As the global business landscape shifts and changes, M.B.A. programs are following suit. New curricula and emerging programs are reshaping today’s graduate who leaves business school with an M.B.A. degree in hand.

M.B.A. courses feature cross-functional, interdisciplinary curricula

You’ll hear these phrases so often they’ll sound like a mantra. Across the country, graduate-level business schools are reshaping curricula to teach students the importance of solving problems by synthesizing a variety of subjects, such as combining marketing courses with information technology to prepare marketing managers for using data mining, customer relationship management, and other IT-based tools.

Faculty members from different disciplines coordinate their syllabi and teach in teams to students who work in teams. When Stanford added a new course in human resources management, for example, it was designed by professors of organizational behavior and economics. Cross-functional approaches have also proved resoundingly popular with students, who give them the thumbs-up in surveys.

To stay at the top, M.B.A. programs revise their emphases

Whether they are specific sequences or subjects woven into the fabric of M.B.A. courses, you’ll find strong mentions of entrepreneurship, ethics, innovation, and leadership development in nearly all basic and advanced business programs whether you are looking at an on-campus or an online M.B.A. program.

Purdue’s PL+S Program (Preparing Leaders and Stewards) provides additional course work, community service opportunities, self-assessment, and self-directed team consulting projects with real-world companies, all as avenues for developing leadership skills. Harvard’s “foundations” program places heavy emphasis on career planning, self-assessment, working in groups, and business ethics.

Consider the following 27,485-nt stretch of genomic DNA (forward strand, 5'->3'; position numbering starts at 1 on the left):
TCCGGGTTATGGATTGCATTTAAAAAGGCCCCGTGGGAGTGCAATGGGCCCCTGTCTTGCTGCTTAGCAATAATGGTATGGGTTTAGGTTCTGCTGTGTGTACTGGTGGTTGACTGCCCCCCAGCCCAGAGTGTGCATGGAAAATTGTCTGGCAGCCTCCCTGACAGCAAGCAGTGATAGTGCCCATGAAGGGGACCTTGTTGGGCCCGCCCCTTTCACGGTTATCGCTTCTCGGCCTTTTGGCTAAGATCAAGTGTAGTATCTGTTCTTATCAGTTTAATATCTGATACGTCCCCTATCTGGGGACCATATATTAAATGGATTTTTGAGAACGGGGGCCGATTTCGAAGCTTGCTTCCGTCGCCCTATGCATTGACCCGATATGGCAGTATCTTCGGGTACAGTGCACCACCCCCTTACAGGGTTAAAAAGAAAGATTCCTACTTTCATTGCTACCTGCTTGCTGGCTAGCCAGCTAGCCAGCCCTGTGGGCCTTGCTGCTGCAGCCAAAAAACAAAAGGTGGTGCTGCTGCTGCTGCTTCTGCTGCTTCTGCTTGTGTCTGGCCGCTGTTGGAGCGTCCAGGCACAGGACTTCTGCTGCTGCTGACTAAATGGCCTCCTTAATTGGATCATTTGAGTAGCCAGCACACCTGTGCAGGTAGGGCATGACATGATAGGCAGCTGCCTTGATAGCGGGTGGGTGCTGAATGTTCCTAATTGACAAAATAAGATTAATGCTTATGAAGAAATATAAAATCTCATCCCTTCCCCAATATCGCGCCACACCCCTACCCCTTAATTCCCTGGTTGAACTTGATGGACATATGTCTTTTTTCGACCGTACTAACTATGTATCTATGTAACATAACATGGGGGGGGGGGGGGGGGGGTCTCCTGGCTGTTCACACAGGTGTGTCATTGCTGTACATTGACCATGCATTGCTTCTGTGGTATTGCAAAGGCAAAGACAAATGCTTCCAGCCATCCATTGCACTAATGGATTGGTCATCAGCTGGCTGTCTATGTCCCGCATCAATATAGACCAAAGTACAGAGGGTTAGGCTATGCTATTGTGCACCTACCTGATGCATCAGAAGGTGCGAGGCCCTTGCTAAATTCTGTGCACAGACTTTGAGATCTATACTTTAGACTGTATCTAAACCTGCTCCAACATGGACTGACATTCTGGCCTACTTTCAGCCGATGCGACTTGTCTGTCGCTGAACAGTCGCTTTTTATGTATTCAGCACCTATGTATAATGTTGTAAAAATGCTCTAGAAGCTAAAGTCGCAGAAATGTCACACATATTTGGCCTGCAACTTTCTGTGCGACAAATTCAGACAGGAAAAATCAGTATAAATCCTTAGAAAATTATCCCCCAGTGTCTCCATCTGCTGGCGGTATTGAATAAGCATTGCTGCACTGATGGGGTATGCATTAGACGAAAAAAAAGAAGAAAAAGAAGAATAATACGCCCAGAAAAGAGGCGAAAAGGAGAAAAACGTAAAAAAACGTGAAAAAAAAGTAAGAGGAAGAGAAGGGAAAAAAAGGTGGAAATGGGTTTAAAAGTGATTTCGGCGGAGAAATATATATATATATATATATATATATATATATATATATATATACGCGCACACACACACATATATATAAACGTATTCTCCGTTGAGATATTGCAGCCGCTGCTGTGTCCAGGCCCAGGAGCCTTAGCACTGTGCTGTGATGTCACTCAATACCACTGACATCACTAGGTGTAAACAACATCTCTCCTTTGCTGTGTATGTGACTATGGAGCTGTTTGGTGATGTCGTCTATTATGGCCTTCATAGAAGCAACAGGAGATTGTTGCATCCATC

An emphasis on entrepreneurship reflects the reality that “the majority of M.B.A. graduates will not work in Fortune 500 companies, because they have been downsizing the most,” notes Charles Hickman, former director of projects and services at AACSB International, which accredits M.B.A. programs in the United States.

For those who do work inside large organizations, a new perspective has emerged: intrapreneurship. Employees with breakthrough ideas are being encouraged to establish new businesses in-house by developing them as separate ventures under the corporate roof. Schools are also placing greater emphasis on social entrepreneurship, preparing managers to bring their business skills to the non-profit sector.

On an individual level, the trend in curricula has been toward flexibility. Graduate-level business programs are introducing initiatives to personalize the management development process. If a student’s skills are underdeveloped in a certain area, such as finance, the M.B.A. program will be sure the student has the opportunity to take courses that will address that weakness. A growing number of business schools address the need for flexibility by offering an online M.B.A. program that features residency requirements that range from zero-residency to two or more on-campus conferences during the course of the program.

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